FEATURES interesting when we hit the road, but on the other hand I feel like we’re taking our home on the road with us. It’s just that our home is going to become hotel rooms rather than our physical location.” Their debut album is ‘a day in the life of Superorganism’. “I think it sounds like all of our eight different personalities and minds coming together. I know that sounds really cliched, but it really is – we’ve tried to get it really representative of all of us. It starts and ends with the morning and the whole thing is like a day in the life of Superorganism, really. I don’t know. It goes from quite introspective and contemplative in some songs – ‘Reflections On The Screen’ and ‘Nai’s March’ are both haunting ballads, in a way – and then we’ve got these really big, silly moments like ‘Prawn Song’ and everything in between. Obviously you’re going to have bangers like ‘Everybody Wants To Be Famous’ and slower, more chilled songs like ‘Something For Your M.I.N.D.,’ so it’s quite a broad palette. As I was saying before, we want it to be the foundation of the Superorganism house we’re going to build, so there’s many different directions in which we can go from this album. We’ve really set it up to not restrict ourselves or pigeonhole ourselves too much in terms of sound.” Being on Frank Ocean’s radio show, signing with Domino Records, and putting on their live show are the most memorable moments of last year for Harry.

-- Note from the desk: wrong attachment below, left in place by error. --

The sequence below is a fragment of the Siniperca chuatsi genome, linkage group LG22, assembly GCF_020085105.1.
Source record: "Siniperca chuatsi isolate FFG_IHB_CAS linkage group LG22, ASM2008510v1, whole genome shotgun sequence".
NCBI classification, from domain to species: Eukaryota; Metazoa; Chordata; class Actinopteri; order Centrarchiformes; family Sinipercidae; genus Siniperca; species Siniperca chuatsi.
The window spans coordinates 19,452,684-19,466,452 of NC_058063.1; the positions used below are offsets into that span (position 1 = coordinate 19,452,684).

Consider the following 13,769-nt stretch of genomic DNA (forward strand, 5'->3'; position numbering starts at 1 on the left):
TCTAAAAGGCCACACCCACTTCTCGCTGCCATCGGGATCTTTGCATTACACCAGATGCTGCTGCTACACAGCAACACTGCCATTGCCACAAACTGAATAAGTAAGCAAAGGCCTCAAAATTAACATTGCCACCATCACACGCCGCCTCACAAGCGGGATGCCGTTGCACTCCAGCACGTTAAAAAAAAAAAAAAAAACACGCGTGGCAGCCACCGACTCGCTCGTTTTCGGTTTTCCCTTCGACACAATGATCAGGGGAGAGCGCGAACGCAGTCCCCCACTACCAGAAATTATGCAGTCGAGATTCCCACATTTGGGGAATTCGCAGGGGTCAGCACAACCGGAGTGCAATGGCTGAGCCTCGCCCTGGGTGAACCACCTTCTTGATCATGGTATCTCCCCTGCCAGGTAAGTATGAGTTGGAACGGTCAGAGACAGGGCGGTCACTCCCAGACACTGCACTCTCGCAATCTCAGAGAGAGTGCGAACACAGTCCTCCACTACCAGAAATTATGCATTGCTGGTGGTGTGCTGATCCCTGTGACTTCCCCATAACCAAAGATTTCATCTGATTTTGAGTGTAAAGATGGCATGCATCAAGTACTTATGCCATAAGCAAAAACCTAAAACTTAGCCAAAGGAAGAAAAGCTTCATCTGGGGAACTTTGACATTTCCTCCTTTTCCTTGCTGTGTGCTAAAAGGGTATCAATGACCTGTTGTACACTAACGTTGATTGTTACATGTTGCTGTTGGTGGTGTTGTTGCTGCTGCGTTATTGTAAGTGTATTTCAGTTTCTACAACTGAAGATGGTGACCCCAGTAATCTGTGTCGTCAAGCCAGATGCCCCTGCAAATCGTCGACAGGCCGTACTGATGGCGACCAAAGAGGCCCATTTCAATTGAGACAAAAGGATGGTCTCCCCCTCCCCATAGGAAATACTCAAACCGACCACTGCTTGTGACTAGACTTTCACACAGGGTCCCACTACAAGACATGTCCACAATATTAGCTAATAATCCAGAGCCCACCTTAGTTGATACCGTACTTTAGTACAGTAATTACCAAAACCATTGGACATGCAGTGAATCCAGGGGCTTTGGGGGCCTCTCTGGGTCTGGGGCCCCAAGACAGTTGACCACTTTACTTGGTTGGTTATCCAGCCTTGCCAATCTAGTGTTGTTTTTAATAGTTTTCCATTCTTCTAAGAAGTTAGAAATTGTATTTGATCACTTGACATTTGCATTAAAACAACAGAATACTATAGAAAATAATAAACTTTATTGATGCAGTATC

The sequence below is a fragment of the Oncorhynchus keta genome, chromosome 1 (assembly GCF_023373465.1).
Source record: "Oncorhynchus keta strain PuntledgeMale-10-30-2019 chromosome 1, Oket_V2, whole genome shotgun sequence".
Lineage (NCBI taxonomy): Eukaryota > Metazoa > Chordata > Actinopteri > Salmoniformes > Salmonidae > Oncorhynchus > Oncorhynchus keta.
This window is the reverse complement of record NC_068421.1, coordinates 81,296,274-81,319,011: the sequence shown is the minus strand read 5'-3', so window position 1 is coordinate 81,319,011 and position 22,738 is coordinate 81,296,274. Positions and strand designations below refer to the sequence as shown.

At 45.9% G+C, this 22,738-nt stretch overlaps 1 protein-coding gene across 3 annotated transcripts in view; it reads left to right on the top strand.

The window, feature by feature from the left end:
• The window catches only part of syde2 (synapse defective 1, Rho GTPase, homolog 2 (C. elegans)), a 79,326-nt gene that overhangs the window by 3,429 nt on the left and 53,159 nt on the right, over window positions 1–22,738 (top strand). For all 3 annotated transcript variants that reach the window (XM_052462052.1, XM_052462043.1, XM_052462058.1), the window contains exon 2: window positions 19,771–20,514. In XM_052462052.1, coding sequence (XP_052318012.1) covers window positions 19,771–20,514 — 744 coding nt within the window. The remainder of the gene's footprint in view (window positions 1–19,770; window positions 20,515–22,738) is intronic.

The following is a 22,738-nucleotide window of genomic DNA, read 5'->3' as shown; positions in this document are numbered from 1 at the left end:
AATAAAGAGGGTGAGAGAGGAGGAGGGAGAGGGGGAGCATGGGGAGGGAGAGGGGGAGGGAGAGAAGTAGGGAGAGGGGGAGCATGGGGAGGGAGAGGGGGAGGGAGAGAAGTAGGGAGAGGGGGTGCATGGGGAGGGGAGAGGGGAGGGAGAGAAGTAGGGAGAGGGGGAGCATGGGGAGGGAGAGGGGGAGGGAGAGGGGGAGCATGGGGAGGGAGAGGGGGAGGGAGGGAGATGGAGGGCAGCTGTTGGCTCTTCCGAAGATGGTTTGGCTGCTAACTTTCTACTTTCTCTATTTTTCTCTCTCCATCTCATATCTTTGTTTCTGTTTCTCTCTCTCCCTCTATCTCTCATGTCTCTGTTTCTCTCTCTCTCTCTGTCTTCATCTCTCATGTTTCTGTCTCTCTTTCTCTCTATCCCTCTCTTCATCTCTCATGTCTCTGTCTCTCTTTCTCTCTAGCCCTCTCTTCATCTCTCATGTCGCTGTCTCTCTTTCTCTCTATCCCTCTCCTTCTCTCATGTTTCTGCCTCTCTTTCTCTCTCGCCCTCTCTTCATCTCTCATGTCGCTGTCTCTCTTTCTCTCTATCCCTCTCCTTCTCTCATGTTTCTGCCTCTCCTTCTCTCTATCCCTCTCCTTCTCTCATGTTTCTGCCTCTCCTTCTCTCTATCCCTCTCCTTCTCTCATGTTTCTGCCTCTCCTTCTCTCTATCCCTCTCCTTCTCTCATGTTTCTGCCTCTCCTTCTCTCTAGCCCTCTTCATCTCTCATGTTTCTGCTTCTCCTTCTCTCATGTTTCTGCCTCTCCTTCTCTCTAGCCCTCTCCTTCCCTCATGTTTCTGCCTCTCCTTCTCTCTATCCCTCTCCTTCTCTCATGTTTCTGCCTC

“I remember when Frank Ocean put us on his radio show only a couple of weeks after we released ‘Something For Your M.I.N.D.,’ and he’s one of my favourite artists of all time, so that was a real trip. To be honest, I think the most revelatory moment to me was a toss-up between two – sorry, I know that’s a cheat thing. One was when we went down to Domino to go through the album with Laurence Bell, who founded the label. We were talking through it all, decided on the order of the tracklist and stuff, and everyone was really excited. It really tripped me out that we were signed to Domino Records and that we’d made this really great album that everyone was really excited about.” “The second big one for me: we’d put our live show together in all these different stages because we’ve got the visuals, the music, and all this dancing and choreography. All of this had been worked on not separately but in pieces, so rehearsals were the first time we were doing it all together. It was one of the first times that every member of the band had been in a room together as well. That was a real trip, seeing all of these different threads that we’d been working on come together. It’s like stepping back from a massive tapestry you’ve all been working on. You can see the corner that you’ve been working on, but then when you step back you see how ambitious and beautiful it all is. There was a real moment for me where it all came together like that, and it just blew my mind a little bit.” Superorganism are all about ‘the multimedia popart experience.’ “I guess the one thing I would like everyone to know about us is just that we’re trying to create this multimedia pop-art experience, so not to just qualify it as, like, the videos and the songs. It’s all part of the same piece. It’s all part of Superorganism. As I was saying before, it’s all going to keep growing and it’s going to keep getting more ambitious, so if I want people to know one thing it’s that. With people’s support and encouragement, that’ll just lead us to these crazy ambitious paths that we can go down. I know, that’s a bit abstract.” Superorganism is released on March 2nd via Domino Records.